You come to the little side street just behind Sydney Road in Brunswick, probably thinking you’ve taken a wrong turn, there is no theatre here. You park your car, go for a little wander, and then the iconic sign jumps out at you; the black board, the intense face, half cast in shadow, the yellow stripe, and red letter: MELBOURNE ACTOR’S LAB. Almost ten years’ worth of reputation occurs to you. You’ve found the theatre, now feel that slightly nervous tingle. This is where actors work harder and are subject to the most intense training in all of Melbourne, possibly Australia. This is the only place where you can regularly find genuine off-Broadway quality in every aspect of the show. This is a style of theatre not available to everyone, not even in the theatrical world. The theatre by which all others in our fine city can be judged.

“The North Pool”, by Rajiv Joseph, is the first sign of Russian-inspired, New York-style grit, passion and raw honesty. It is structured in the classic style; a slow simmering, multi-layered enigma that must be unwrapped and played out layer by layer by the actors, who are challenged to create the emotion of the end product, then suppress it, hide it within the character and beneath the reams of dialogue which carry them and the audience toward the blazing crescendo. For a two-hander set entirely in a high school vice principal’s office, this is powerhouse writing. But you wouldn’t expect any less. It lives up to the traditions set down in such examples as Albee’s “The Zoo Story” and Mamet’s “American Buffalo”.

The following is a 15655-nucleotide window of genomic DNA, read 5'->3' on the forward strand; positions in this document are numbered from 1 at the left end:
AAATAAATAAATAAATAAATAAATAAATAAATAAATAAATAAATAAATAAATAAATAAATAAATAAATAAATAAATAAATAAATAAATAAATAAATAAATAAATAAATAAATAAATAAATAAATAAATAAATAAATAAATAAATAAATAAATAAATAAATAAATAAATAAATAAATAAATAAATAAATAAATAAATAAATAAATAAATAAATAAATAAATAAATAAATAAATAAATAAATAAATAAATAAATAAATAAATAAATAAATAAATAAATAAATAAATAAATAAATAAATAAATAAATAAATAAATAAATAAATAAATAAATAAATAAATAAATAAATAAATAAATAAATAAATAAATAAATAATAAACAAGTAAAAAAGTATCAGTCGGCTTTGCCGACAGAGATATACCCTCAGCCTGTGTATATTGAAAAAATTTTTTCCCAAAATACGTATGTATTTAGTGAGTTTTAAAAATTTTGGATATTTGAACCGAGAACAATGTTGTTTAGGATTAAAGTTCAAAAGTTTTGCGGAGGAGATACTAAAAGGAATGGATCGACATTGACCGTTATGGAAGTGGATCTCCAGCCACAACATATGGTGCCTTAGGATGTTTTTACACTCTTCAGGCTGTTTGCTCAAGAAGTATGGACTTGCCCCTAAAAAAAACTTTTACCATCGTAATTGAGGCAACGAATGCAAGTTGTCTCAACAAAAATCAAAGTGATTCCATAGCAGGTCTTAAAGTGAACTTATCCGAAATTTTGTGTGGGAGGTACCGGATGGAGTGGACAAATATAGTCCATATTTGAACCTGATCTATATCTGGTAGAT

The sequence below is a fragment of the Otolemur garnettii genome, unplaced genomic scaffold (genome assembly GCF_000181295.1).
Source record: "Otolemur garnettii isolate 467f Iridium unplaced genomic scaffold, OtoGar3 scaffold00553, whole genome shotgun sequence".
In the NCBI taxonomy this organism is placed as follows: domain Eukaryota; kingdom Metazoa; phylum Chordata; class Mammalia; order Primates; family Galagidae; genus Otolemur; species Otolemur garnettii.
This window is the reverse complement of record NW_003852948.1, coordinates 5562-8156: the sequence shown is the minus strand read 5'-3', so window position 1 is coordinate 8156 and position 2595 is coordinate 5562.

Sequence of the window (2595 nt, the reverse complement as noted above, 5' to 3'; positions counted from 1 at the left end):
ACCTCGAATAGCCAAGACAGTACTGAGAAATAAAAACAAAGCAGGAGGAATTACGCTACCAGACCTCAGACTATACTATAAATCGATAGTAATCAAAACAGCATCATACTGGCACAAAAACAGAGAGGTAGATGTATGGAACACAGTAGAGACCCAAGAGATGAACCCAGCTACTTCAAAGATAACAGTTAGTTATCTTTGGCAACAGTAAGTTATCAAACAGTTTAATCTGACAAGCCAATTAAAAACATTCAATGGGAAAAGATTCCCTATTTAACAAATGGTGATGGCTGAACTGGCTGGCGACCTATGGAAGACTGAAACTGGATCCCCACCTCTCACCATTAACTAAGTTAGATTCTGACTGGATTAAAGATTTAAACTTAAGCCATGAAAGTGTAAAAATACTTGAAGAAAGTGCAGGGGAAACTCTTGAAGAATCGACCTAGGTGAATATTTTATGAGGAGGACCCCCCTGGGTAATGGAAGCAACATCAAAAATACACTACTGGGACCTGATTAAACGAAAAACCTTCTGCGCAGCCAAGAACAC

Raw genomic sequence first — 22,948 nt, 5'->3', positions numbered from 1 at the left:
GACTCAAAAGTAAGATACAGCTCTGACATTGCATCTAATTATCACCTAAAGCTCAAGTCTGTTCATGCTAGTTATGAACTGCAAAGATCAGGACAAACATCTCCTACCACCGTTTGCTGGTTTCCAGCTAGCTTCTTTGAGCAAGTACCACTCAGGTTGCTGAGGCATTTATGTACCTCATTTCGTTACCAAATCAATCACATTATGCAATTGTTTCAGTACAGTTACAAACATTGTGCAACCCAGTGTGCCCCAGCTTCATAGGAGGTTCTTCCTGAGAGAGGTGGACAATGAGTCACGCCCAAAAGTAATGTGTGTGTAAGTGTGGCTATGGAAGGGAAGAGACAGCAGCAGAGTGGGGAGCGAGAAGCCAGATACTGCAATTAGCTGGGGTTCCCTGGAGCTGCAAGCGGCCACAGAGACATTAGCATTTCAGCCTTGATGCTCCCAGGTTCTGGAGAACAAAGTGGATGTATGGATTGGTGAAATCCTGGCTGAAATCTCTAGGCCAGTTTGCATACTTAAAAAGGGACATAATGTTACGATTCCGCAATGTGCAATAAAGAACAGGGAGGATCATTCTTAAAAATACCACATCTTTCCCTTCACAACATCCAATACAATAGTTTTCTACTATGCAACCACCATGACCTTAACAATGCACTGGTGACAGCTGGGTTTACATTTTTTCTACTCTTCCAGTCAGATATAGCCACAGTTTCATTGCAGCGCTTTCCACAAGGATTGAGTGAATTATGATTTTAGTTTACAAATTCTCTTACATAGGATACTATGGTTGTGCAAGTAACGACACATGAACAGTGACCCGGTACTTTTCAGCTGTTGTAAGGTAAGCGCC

What is unexpected, to the newcomer, is the completeness to which actors Dennis Manahan and Sahil Saluja rise to the occasion, in the role of vice-principal and his interrogated new student, a middle-eastern transfer. What begins as a simple questioning peels back in slow phases, until the true nature of each is exposed, and as an audience, one can only sit and completely swept away by the two veteran Lab students. They are incredible. The only difficulty is tearing your eyes off of one to look at the other, and vice versa. Behind questions, behind political discussion, behind every verbal red-herring, the pot is slowly boiling over, and Manahan and Saluja disappear completely into the scene. That’s the thing about a great performance; you can’t judge it. You just have to try and remember that it isn’t real.  But then again, it is. It’s as real to them as pain, and it becomes real to the witnesses as well.

Peter Kalos guided them with the finesse of a director who studied for twenty years with the finest living teachers the United States has to offer, they have free reign but never meander. It’s about them, but only so far as the script will permit. Manahan clearly set up his own office, and the background props and pieces are magnificent and well-placed to throw us. Saluja exists in there like its brand new to him, through the rehearsal periods for Lab theatre are long and intense. Both are impeccably cast, Kalos’ instincts are in perfect form, and he communicates them with strength and assurance.

Special mention to Frances Braithwaighte, who provided a beautiful flute piece, and producers Natalia Nescpeca and Skye Young, who help make Lab theatre possible. Now, if you don’t mind, find some plays with decent parts for women!

Definitely don’t miss.

Written by Max Davine

Get your TIX to The North Pool

An interview with Gary Abrahams, Director of Hand to God – Playing NOW at the Alex Theatre

From the director’s chair

A collection of interviews with Aussie directors